The newsletter How I’d Fix Atlanta (HIFA) has made a name for itself as a collective journal of grievances — and solutions — for Atlanta, by Atlantans. 

Since 2022, the newsletter has published 14 essays (and counting), the first 10 of which comprise “season one.” The essays each dive into a problem and solution for the city — i.e., how the writer would fix Atlanta —  and each one is written by a guest writer from the city.

Austin Ray, creator of the fee newsletter,  gets writers from a variety of places, in whatever way feels right. Sometimes he reaches  out to writers off of even a Tweet he feels could be expanded upon in an essay, other times having writers reach out to him with an idea. As long as the final product makes sense,, he’s flexible.

 “I ask someone to pitch ideas, someone pitches me an idea, or I have a specific request for a writer. But I’m open to whatever so long as the ideas are good,” Ray said. Ray said the idea came to him naturally after being in the Atlanta writer’s scene for some time and having amassed a list of writers around the city.

“One day, I opened the file, which was just a long list of Atlanta writers I admire, and started thinking about what I could do with them,” Ray said. “That led to thinking about my relationship with Atlanta, a city I love so dearly but one that also suffers from a weird mix of boosterism and complacency. From there, I started wondering how we might make things better.”

After running the idea by trusted colleagues and receiving positive feedback, Ray launched the now-popular series in February 2022 and began publishing the essays online. 

Once HIFA had momentum, Ray knew it was time to compile the essays into a book or magazine of some sort — a “zine,” as Ray referred to it. 

“In the case of the zine, I had gotten more Venmo donations from readers than I needed, so I decided to use that money to make something that felt like a logical extension of the newsletters,” Ray said.

Moreover, the zine felt like a way to memorialize the series with something tangible so that it had life beyond the internet.

After a week, Ray said, HIFA sold out of the 250 initial copies ordered. Ray is now considering a second print, along with event opportunities. If that wasn’t enough, the idea has been so successful that he can now pay writers completely through donations and sponsorship instead of out of pocket — and at better rates, too.

“What started as a humble project I was paying for out of pocket at $250 per essay has become a reader and sponsor-funded project that now pays writers $500 per essay,” Ray said. “Every dollar that comes in from reader donations, sponsors, or zine sales goes back into the series—whether that’s writer fees, stickers, zines, events, etc. I don’t keep a dime for myself. I’m so proud of our little socialist publishing experiment.”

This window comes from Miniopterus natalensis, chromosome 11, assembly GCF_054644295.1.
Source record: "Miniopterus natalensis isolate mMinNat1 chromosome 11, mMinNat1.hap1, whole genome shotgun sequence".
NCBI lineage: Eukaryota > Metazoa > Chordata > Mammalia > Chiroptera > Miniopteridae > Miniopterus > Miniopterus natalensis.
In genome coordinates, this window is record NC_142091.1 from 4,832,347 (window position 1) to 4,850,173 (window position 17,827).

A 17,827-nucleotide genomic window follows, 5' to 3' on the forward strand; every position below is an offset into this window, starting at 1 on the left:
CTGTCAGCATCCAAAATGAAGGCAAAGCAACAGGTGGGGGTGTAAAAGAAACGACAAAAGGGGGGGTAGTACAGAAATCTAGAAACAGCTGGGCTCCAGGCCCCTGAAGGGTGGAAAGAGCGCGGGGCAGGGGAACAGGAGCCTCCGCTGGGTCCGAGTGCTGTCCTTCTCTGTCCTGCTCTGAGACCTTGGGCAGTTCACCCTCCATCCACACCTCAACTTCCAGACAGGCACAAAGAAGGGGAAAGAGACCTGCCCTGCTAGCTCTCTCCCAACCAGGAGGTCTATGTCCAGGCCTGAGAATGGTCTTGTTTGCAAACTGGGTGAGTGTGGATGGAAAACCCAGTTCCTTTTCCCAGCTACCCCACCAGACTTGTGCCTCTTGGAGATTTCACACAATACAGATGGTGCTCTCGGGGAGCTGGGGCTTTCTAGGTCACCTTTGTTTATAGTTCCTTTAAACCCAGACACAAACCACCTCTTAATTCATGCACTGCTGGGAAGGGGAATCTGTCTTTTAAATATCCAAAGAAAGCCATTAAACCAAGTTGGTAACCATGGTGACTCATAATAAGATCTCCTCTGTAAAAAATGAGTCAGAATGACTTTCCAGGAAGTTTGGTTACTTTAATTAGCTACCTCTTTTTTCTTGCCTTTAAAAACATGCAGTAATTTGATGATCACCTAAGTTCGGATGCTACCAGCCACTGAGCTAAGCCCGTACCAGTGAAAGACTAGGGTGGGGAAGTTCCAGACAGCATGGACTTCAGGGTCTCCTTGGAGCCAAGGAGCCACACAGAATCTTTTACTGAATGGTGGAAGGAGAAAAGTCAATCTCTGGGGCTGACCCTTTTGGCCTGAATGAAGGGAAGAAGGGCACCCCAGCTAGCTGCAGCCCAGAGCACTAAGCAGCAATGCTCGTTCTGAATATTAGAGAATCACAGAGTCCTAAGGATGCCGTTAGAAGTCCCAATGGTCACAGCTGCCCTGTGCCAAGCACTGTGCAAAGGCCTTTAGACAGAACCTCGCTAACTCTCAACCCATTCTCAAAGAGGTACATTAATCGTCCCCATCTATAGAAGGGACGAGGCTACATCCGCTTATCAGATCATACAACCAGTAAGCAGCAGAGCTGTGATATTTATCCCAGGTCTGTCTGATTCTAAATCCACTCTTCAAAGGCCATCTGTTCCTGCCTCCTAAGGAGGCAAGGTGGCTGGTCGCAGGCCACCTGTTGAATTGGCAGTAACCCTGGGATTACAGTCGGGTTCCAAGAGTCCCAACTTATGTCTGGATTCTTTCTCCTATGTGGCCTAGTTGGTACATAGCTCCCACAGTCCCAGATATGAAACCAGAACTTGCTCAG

Evidently, Atlanta showed an appetite for the series — which made for happier writers, too.

“When we started, I just wanted to see if it was possible to get people to pay for something like this: A project that gives writers a decent amount of money to write about something they deeply care about,” said Ray, a professional writer himself for the last couple decades.

He said it was often a choice between writing something he was passionate about for free or writing something he didn’t care about to pay the bills — so the success of HIFA means that much more.

“HIFA aims to be the opposite of all that, and to accomplish that first goal of getting it paid for and continually raising the writer’s fee [from $250 to the current $500] is astounding to me,” Ray said.

It’s why the space feels so authentic and inviting to writers, according to Ray. Writers can write about their passion within the niche and not have to worry about newsworthiness, appealing to demographics or appeasing sponsors.

“We’ve written about everything from bike infrastructure to wildflowers, food truck regulations to libraries,” Ray said.

Looking ahead

Ray says in the future, he is hoping to hold some events to thank all the supporters and encourage conversations around the topics covered in the series.

“These ideas we publish… they’re fun, they’re necessary, they’re ambitious, maybe some of them are even impossible. But we won’t know for sure until we get enough people talking about them and generating more of them and ultimately demanding some real change,” Ray said.

Ray credits LinkedIn and NextDoor — two sites where he prompted the zines — for so many new readers learning about the series.

As of June, HIFA is wrapping up the first half of Season Two, with a return and second half scheduled for August.

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